Why David Lynch's surreal masterpieces continues to haunt us 30 years later
BLUE VELVET (David Lynch). 120 minutes. Opens Friday (July 1) at TIFF Bell Lightbox (350 King West). See listing. Rating: NNNNN
Before Blue Velvet, David Lynch was a highly respected art house filmmaker who’d just seen his gargantuan adaptation of Dune rejected by audiences and fans of Frank Herbert’s book. Kyle MacLachlan, as the face of that adaptation, was persona non grata at the studios as a result.
Before Blue Velvet, Dennis Hopper was just starting to mount his comeback after years as a casualty of his own appetites. And Isabella Rossellini and Laura Dern were better known for their famous parents than for their own work as actors.
After Blue Velvet, though? After Blue Velvet, they were the people who made Blue Velvet.
If you weren’t there, it’s hard to understand just how seismic the arrival of Lynch’s masterwork felt. Nudging its way into the world via the Montreal and Toronto Film Festivals in the fall of 1986, it rolled into popular culture like the tide. People just started hearing about this weird art film that looked and sounded like a lush Douglas Sirk picture, if Sirk had been prone to locking the doors and pumping ether into the auditorium.
The amazing thing about Blue Velvet is that you can describe it as a conventional detective story. A guy goes home when his father falls ill, finds a severed human ear in a field and uncovers an awful conspiracy. But as Roger Ebert used to say, the art is not in what a movie is about, but how it is about it, and Blue Velvet takes that premise and turns it inside out, revealing a depraved sexuality seething underneath the heartland.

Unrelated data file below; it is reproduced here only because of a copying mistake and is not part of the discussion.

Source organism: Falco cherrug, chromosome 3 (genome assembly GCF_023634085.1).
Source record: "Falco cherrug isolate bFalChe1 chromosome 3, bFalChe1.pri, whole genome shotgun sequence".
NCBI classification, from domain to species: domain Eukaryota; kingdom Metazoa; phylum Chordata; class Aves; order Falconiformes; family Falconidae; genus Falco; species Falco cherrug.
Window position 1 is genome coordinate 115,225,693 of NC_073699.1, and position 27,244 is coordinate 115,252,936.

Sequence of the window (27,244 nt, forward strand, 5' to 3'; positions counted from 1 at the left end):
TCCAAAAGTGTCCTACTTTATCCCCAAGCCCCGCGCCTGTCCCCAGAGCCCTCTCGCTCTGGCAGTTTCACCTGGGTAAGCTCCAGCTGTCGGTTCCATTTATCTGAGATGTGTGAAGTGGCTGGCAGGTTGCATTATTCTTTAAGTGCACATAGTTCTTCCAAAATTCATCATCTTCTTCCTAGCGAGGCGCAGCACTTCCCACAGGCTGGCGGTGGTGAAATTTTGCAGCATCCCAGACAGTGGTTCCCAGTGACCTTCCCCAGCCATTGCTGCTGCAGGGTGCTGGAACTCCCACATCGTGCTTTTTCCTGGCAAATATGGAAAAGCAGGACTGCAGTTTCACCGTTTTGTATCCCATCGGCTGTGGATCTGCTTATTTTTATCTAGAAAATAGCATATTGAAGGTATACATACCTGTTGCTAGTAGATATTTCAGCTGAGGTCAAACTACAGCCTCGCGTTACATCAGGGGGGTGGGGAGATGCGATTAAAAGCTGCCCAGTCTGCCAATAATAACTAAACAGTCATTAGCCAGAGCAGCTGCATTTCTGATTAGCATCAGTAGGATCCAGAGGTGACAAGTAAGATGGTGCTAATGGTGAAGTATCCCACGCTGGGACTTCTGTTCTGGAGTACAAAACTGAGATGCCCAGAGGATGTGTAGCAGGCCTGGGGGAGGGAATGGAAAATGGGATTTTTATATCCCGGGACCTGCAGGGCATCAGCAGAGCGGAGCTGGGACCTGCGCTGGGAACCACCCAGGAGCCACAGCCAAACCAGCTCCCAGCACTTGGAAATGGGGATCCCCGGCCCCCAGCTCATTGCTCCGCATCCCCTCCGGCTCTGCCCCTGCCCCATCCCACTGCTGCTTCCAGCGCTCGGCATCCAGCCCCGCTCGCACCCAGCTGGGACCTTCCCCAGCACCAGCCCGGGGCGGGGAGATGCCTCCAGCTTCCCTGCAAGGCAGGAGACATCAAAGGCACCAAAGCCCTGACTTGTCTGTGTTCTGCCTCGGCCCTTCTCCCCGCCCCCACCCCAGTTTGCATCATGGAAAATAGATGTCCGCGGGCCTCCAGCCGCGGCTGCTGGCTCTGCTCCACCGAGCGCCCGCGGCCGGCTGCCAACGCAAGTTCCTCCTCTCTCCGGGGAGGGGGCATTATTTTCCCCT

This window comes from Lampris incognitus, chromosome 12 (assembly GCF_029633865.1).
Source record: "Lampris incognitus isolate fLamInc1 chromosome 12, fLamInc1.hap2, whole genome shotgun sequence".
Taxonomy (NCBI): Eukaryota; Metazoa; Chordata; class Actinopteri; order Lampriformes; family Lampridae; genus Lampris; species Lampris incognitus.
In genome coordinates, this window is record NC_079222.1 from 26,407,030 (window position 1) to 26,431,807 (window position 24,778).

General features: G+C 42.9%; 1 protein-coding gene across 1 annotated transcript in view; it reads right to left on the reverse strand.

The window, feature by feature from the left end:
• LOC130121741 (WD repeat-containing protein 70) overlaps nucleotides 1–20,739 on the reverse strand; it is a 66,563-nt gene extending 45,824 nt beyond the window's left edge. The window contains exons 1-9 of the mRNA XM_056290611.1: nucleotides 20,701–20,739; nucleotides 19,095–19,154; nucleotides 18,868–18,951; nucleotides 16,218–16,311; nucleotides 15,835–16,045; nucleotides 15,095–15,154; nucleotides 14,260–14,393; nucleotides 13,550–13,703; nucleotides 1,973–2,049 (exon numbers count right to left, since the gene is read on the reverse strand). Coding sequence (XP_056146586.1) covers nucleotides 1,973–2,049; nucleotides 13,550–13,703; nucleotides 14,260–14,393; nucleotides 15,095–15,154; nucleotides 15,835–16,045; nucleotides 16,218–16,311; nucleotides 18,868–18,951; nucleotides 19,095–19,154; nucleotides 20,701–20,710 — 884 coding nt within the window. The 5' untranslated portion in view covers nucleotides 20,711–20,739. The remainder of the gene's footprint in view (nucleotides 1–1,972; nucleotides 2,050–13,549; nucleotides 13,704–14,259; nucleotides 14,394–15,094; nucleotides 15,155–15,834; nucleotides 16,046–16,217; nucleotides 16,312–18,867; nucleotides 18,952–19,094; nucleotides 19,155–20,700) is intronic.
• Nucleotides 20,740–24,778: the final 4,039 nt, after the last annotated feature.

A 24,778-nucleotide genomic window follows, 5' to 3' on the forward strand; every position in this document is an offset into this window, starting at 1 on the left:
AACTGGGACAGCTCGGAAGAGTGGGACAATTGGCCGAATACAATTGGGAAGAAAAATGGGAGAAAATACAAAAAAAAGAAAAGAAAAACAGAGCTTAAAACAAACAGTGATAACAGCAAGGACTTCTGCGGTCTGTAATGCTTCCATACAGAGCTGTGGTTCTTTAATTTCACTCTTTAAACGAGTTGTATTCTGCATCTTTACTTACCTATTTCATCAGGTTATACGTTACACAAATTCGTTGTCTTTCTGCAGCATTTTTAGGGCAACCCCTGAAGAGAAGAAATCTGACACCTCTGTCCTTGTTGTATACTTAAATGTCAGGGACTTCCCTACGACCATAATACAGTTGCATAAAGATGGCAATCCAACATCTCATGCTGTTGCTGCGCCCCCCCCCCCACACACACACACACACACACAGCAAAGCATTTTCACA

It wasn’t the first movie to suggest that the American dream was a convenient sham, but it was the first to acknowledge that the rancid underbelly had its appeal. MacLachlan’s noble Jeffrey Beaumont, who wades into Lumberton’s morass to rescue Rossellini’s miserable Dorothy Vallens from the clutches of Hopper’s malevolent Frank Booth, finds himself seduced by Dorothy’s debasement, much to his own shock – and their interaction starts to corrupt Jeffrey’s budding relationship with Dern’s girl-next-door Sandy Williams.
Lynch’s film arrived at the peak of the Reagan era, before the scandals started to chip away at the concept of “Morning in America.” It was downright obscene to suggest that sadists and masochists might live next door, and that innocence is worthless without an understanding of darkness. These days, they build Pixar movies around the second half of that sentence, and TV shows like Law & Order SVU and Criminal Minds compete to create the most disturbing iteration of its first half.
I wonder how it’ll play for those people seeing it for the first time at TIFF’s 30th-anniversary revival. (A new digital restoration opens at the Lightbox Friday.) Will they have seen MacLachlan in Twin Peaks as the comically straight-arrow Dale Cooper and wonder if he’s going for laughs? Will they think Hopper’s overdoing it as Frank, without understanding how genuinely disturbing his performance was to an audience that had never seen anything like it?
I worried about this, but then I watched Blue Velvet again, and Frederick Elmes’s gorgeous, saturated images and Angelo Badalamenti’s skin-crawling sound design pulled me right back into the nightmare.
You can’t laugh this movie off. It won’t let you.
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